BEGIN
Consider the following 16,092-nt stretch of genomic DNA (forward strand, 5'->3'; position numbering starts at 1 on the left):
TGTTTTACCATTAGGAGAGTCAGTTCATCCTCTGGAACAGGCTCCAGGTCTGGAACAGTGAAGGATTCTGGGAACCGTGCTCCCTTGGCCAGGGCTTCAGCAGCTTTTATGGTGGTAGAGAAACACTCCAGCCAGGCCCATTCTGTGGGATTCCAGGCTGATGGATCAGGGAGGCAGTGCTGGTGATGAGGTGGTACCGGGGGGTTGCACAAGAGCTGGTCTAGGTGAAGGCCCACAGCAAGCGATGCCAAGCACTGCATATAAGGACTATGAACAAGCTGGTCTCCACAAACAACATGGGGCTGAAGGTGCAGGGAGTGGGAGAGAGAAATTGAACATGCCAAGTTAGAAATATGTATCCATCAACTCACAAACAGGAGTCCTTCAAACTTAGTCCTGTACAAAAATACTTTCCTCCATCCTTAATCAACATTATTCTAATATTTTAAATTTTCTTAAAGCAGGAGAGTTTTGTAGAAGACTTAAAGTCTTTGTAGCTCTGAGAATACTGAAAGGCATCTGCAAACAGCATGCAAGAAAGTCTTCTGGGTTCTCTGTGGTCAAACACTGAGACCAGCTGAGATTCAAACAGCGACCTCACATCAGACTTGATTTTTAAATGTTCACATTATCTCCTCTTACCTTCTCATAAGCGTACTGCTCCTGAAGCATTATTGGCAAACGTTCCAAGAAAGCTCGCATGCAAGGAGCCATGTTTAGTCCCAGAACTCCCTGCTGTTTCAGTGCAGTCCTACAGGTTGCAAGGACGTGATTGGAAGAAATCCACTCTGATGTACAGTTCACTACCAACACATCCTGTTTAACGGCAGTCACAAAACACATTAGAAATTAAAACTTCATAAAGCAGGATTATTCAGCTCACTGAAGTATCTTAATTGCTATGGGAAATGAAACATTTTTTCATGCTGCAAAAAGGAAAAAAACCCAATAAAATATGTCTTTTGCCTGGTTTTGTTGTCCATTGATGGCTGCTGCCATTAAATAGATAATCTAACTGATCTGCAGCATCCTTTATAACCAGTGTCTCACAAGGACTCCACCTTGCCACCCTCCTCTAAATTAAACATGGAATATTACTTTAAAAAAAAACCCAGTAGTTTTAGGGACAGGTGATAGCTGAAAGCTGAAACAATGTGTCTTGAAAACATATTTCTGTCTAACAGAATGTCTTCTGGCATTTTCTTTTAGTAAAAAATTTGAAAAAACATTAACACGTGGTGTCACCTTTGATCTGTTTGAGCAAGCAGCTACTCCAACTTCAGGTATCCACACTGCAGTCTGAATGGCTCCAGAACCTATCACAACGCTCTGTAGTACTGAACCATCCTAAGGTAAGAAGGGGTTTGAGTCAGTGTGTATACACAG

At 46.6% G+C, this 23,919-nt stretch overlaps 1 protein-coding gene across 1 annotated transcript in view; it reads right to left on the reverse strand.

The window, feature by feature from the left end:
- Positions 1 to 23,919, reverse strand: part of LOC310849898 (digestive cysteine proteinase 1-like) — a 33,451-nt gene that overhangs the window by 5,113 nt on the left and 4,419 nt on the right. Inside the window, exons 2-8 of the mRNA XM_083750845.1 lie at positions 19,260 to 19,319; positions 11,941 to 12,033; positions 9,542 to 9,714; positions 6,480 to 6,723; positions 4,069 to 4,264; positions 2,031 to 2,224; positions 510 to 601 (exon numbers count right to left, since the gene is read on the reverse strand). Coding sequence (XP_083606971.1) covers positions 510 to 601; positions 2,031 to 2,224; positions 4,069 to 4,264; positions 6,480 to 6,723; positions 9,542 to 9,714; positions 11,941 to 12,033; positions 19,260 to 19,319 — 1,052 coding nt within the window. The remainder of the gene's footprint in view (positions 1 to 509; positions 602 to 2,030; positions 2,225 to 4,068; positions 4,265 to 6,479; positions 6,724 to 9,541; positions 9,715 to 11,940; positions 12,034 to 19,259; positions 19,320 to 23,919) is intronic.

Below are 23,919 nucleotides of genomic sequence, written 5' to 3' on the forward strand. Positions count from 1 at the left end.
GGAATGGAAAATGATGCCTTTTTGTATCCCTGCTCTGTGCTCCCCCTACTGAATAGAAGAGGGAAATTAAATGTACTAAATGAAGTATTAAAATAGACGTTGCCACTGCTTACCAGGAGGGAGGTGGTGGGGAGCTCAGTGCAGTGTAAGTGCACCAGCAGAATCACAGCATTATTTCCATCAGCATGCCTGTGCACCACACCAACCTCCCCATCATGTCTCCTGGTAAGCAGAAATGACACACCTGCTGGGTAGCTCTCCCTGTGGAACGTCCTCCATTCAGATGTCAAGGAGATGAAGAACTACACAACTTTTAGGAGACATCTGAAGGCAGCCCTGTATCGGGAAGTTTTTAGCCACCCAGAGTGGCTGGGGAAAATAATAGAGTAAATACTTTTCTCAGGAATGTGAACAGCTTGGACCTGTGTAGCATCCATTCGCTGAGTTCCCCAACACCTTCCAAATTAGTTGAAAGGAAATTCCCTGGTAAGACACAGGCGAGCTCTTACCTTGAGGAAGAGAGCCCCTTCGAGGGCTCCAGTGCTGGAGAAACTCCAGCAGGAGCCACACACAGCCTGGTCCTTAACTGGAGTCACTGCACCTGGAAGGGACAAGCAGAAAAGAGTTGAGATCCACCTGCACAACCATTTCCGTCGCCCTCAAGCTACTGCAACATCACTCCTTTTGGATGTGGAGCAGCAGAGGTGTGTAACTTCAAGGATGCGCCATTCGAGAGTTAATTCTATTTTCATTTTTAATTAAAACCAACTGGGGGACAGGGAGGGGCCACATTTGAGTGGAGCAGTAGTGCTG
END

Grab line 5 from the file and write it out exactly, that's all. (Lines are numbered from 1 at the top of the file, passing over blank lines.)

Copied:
- Positions 1 to 23,919, reverse strand: part of LOC310849898 (digestive cysteine proteinase 1-like) — a 33,451-nt gene that overhangs the window by 5,113 nt on the left and 4,419 nt on the right. Inside the window, exons 2-8 of the mRNA XM_083750845.1 lie at positions 19,260 to 19,319; positions 11,941 to 12,033; positions 9,542 to 9,714; positions 6,480 to 6,723; positions 4,069 to 4,264; positions 2,031 to 2,224; positions 510 to 601 (exon numbers count right to left, since the gene is read on the reverse strand). Coding sequence (XP_083606971.1) covers positions 510 to 601; positions 2,031 to 2,224; positions 4,069 to 4,264; positions 6,480 to 6,723; positions 9,542 to 9,714; positions 11,941 to 12,033; positions 19,260 to 19,319 — 1,052 coding nt within the window. The remainder of the gene's footprint in view (positions 1 to 509; positions 602 to 2,030; positions 2,225 to 4,068; positions 4,265 to 6,479; positions 6,724 to 9,541; positions 9,715 to 11,940; positions 12,034 to 19,259; positions 19,320 to 23,919) is intronic.